If You're Going to the Beach, Watch Out for This Parasitic Bug
A new study shows that this dreaded arachnid is wreaking havoc at the beach.
Heading to the beach is a great way to leave all your worries behind. Unfortunately, a new study has found that there are more dangers lurking at the beach than just getting too much sun. In addition to slathering on sunscreen to protect yourself from the sun's rays, you also need to watch out for one nefarious arachnid. Researchers were surprised to find this blood-sucking bug at the beach when it was previously believed they were exclusively found in other areas. Read on to find out which bug you need to keep your eyes peeled for, and for more tips on protecting yourself, If You See This Bug, You Need to Vacuum It Up Immediately, Experts Say.
A new study found ticks at the beach.
A study published in Applied and Environmental Microbiology on April 23 debunked the long-trusted advice that you only need to check for ticks after walking through a wooded area. Researchers made the shocking discovery that beaches in northern California were abundant with ticks carrying the bacteria that causes Lyme disease, at levels similar to wooded areas. The ticks weren't found on the beach itself but in the vegetation leading up to the beach. Walking past this en route to the sandy shores could put you at risk of getting bitten by one of these bloodsuckers.
"The high rate of disease-carrying ticks in the coastal chaparral was really surprising to us. And when looking at all the tick-borne pathogens simultaneously, it makes you rethink the local disease risk," lead author of the study Daniel Salkeld, PhD, said in a statement. Beaches can no longer be considered a safe place from ticks based on this new information, Linda Giampa, executive director at Bay Area Lyme Foundation, said in the statement. And for more on avoiding bloodsuckers, check out these 5 Things You're Buying That Bring Bed Bugs Into Your House, Experts Say.
Experts believe ticks are more widespread than we think.
This study is the first to look for bacteria-carrying ticks in coastal vegetation. Salkeld told The Washington Post that the researchers decided to look for ticks in new frontiers, including "coastal scrub and … redwood forests and oak woodlands," because researchers tend to look for the bug in all the same areas. They were surprised to discover that "we found ticks pretty much wherever we looked," Salkeld said. "I don't think we were expecting to find many ticks, but we did, and we found heaps of ticks in big numbers. And they're infected with diseases."
Two experts who weren't involved with the study praised it to The Washington Post. Eva Sapi, PhD, director of the University of New Haven's Lyme disease research program, said the study prompts more unconventional research into tick habitats. "Let's go to more beaches and other places where we think there wouldn't be ticks, and I bet we'll find them," Sapi told The Washington Post. John Aucott, MD, director of the Johns Hopkins Lyme Disease Clinical Research Center, said a significant takeaway from the study is that "the more we look, the more we find ticks everywhere and disease-infected ticks everywhere." And for more on getting rid of pests, If You See This Bug in Your Home, Don't Step on It, Experts Warn.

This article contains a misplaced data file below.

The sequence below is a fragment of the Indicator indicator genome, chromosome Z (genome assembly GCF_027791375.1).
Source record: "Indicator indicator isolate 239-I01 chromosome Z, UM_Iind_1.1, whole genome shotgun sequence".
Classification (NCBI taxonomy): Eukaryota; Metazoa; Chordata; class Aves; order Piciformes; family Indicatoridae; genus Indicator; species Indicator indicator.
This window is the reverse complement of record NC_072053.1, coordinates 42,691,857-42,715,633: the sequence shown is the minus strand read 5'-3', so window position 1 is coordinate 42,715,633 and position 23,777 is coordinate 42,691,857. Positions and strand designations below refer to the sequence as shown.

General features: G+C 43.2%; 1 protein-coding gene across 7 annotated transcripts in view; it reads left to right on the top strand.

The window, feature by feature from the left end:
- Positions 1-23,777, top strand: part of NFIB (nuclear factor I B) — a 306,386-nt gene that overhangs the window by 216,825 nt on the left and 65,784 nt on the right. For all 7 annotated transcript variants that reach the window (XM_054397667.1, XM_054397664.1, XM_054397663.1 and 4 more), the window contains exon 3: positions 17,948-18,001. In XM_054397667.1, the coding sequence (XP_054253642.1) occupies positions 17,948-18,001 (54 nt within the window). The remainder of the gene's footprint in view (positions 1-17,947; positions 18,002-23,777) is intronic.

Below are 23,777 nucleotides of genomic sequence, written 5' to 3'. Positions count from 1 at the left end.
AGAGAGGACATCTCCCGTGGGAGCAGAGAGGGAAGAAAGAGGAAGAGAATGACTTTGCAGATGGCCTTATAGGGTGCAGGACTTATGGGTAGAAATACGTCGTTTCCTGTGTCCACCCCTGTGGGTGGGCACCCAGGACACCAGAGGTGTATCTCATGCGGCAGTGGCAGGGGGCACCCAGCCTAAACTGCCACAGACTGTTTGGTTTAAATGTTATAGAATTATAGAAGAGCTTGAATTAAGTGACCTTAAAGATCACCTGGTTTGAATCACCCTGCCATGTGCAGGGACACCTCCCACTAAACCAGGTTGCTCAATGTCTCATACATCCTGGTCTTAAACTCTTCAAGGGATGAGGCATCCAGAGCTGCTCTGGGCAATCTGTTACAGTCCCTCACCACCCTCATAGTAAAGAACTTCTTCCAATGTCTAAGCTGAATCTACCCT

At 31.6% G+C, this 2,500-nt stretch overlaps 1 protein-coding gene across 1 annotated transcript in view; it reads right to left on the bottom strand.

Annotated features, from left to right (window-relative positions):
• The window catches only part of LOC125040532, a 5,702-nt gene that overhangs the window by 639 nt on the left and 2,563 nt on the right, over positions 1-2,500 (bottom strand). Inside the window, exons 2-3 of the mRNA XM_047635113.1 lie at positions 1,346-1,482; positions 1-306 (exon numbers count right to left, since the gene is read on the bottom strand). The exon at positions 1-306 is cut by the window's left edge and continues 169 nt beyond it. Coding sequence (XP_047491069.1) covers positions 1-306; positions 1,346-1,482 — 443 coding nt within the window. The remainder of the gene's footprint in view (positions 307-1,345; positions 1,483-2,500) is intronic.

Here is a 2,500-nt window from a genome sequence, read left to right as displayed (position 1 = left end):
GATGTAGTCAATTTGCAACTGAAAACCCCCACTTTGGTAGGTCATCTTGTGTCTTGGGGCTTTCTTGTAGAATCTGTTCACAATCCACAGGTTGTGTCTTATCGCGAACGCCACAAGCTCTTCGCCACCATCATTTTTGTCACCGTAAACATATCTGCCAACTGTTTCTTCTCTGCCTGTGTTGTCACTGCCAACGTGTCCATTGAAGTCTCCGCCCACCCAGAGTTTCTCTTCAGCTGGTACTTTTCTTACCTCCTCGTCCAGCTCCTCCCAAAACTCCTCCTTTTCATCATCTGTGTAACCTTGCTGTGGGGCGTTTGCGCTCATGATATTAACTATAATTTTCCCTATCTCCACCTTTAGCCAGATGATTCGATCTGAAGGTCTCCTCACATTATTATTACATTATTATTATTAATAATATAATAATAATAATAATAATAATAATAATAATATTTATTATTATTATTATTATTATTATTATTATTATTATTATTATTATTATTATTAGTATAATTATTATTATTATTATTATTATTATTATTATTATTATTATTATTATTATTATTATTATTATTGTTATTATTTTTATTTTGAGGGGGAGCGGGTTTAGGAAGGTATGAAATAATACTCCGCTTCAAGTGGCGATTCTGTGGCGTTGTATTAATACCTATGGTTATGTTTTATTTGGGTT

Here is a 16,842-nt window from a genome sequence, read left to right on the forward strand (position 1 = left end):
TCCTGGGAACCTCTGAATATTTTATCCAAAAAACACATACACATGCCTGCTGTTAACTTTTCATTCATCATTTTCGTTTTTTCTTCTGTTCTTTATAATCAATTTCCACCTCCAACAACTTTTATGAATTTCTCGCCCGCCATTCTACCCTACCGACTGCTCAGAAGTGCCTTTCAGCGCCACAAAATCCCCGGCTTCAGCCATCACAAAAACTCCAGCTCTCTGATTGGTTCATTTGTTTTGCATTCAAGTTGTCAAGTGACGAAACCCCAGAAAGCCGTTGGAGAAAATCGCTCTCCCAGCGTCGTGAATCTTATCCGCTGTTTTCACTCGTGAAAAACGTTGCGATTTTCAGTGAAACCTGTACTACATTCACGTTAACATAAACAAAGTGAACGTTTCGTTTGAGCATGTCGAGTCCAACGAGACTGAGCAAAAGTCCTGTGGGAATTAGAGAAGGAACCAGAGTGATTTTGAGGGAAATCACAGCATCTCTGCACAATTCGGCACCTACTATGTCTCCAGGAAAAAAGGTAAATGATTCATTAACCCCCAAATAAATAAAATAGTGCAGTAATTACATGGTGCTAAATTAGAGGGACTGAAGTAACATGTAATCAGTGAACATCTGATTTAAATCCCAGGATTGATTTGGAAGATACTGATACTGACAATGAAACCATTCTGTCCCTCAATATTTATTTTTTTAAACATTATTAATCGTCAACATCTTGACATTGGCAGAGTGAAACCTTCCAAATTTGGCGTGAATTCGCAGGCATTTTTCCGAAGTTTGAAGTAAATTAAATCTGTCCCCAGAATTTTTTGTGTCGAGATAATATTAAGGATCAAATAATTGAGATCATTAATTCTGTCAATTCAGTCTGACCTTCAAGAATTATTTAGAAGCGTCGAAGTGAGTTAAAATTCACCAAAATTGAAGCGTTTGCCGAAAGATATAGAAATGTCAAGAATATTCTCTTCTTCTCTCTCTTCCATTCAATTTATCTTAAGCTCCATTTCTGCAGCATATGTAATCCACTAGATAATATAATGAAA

Lyme disease cases have increased dramatically over the years.
According to data from the Centers for Disease Control and Prevention (CDC), Lyme disease cases have nearly doubled since 1996. While the CDC states that less than 30,000 cases were reported in 2018, they also recently estimated—using commercial insurance claims data—that approximately 476,000 people were diagnosed with Lyme disease annually between 2010 and 2018. Because the reporting system "is a passive system that relies on busy health care providers to submit records, many cases do not get reported," the CDC explains.
Lyme disease is transmitted through a bite from an infected blacklegged tick, per the CDC. According to the Mayo Clinic, if untreated, Lyme disease can result in rashes, joint pain, and neurological problems, including inflammation in the membranes surrounding the brain, Bell's palsy, numbness or weakness in your limbs, and impaired ability to move your muscles. And for more useful information delivered straight to your inbox, sign up for our daily newsletter.
Take precautions at the beach to avoid ticks.
Giampa told The Washington Post that ticks in beach grassland lay in wait "for a human being or dog to come around, and they'll hop on and hitch a ride." To ensure you don't take a tick home with you, you should check your body for the pests before getting in the car. Giampa suggested checking the underarms, groin area, head, and the backs of your knees and ears. She also recommended tossing all your clothes from the beach in a hot dryer for 20 minutes to kill any lingering ticks.
"We are now encouraging residents to take preventative measures in beach areas and encouraging healthcare providers to learn the symptoms of tick-borne infections beyond Lyme disease," Giampa said in the statement. "Prevention of tick-borne disease is critical, and ecology studies like this highlight the need to be vigilant anytime we are in the outdoors." And for more ways to prevent bites, If You Smell This in Your Bedroom, You Might Have Bed Bugs.